6. Frequency

Definition: How many times you’ve reached the same person with a specific piece of content.
Why it’s important: The amount of times a user sees your content will affect how they feel towards it. The more people see the same content from you, the more likely they are to become annoyed with it. And that can lead to them hiding your posts, which you want to avoid! You have to find the right balance that will engage your users but not tire them out. 

This shouldn’t be confused with posting frequency, which is indicates how often you make unique posts on a social media platform. That is also important, as you need to find the right balance for your business. Unless you’re a media profile, then it’s very different!

7. Segmentation

Definiton: The type of users that are part of your social media community separated by the type of actions they take with your content.
Why it’s important: Not all of your users will behave the same way to your content. You want to attract people who will engage and share your content, and looking at what kind of users you have is the first step to improving this.

8. Hashtags

Definition: The name of this # symbol, which helps people group and share similar content.
Why they’re important: It’s not just a fad for millennials. Hashtags are important across social media platforms, making your content easier to find and helping you reach the audience you want. You have to use them intelligently if you want to succeed.

Social media measurement hadhtags

9. Response Rate

Definition: The time it takes for your brand to reply to user actions on social media.
Why it’s important: Social media is a conversation. The longer you take to respond, the less your audience is going to have a positive impression of you. And if you don’t reply at all, your brand image is going to be hit. You want to respond to as many of your users as you can, especially when they have valid concerns.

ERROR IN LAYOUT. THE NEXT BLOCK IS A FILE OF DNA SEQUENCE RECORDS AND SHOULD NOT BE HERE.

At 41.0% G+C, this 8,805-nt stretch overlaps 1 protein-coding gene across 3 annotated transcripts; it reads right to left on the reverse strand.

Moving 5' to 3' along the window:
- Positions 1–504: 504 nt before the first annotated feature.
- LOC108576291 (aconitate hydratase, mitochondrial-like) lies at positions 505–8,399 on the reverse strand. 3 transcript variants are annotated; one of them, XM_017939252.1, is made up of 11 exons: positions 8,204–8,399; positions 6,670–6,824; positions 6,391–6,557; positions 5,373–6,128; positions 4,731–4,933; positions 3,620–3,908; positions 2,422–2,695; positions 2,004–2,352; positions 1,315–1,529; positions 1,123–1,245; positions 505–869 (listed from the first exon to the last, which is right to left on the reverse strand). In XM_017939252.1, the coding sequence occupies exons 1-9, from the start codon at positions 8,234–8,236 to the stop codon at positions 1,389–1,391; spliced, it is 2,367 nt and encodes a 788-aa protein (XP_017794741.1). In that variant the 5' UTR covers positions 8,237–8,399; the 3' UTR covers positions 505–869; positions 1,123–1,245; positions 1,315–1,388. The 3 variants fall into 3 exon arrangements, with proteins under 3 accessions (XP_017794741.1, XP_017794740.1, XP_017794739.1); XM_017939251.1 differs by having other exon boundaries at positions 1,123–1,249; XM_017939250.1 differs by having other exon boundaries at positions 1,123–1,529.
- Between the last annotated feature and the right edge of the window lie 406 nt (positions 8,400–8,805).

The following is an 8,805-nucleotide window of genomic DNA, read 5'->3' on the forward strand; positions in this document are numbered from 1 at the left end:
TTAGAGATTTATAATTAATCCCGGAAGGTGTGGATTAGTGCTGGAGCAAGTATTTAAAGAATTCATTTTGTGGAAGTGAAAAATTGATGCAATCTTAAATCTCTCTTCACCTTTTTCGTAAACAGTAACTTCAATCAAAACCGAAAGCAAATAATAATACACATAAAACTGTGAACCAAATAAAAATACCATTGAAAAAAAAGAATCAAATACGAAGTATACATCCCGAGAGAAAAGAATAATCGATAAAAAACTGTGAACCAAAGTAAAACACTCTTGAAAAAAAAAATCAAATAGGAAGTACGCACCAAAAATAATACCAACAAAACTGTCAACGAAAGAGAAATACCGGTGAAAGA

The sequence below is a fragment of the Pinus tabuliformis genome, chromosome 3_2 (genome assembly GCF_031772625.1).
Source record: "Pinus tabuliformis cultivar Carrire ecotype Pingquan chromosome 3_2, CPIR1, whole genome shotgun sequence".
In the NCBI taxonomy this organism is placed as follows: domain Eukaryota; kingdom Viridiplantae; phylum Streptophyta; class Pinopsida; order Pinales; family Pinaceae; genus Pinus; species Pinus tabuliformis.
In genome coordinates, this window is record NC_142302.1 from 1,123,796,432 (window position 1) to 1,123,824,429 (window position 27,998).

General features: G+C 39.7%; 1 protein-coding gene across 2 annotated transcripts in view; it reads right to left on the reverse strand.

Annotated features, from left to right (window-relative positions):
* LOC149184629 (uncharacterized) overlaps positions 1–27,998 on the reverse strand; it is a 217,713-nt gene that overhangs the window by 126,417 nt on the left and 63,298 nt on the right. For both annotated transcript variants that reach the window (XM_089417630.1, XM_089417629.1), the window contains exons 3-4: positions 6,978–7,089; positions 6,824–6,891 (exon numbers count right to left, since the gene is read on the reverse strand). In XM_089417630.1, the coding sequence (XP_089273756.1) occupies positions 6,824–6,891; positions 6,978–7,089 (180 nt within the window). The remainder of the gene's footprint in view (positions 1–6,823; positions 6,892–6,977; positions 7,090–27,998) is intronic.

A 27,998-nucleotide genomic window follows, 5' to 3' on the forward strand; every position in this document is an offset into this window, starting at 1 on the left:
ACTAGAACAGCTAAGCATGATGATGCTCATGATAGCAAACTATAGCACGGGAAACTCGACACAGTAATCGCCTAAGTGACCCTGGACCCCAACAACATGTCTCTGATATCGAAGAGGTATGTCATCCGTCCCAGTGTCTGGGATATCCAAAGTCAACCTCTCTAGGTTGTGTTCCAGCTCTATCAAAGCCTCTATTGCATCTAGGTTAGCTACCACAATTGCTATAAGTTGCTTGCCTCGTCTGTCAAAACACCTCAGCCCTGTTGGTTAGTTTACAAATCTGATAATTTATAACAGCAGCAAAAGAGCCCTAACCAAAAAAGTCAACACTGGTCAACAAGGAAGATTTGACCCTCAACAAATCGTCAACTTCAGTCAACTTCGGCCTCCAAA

10. Conversions

Definition: The amount of social media users that perform an action you desire, like signing up for your newsletter, downloading an ebook, or buying your product.
Why it’s important: Conversions is a popular online marketing term, and even more important for social media specifically. No matter what you do on social media, you want to get casual users or fans to take part in reaching your goals. If a high number of your social media users start using your services or become actual customers, you know you’re doing something right. For example, someone who sees a link to your product on one of your Facebook posts and clicks on it and then buys the product would count as a conversion. 

11. CPM, CPL, CPC, CPV

Definition: These stand for Cost per thousand impressions (CPM), Cost per click (CPL), Cost per click (CPC), Cost per view (CPV).
Why they’re important: All of these metric indicate similar information – how much your advertising will cost per a certain action or actions. When you start advertising, you’ll need to know what your goals are and how to measure your success with the metrics above. It’s good to get familiar with them and see which ones are most important for you and your business. And there are even more of these metric models, but that’s a bit too much for a basics course! 

Original article by Thomas Kowalski, Sotrender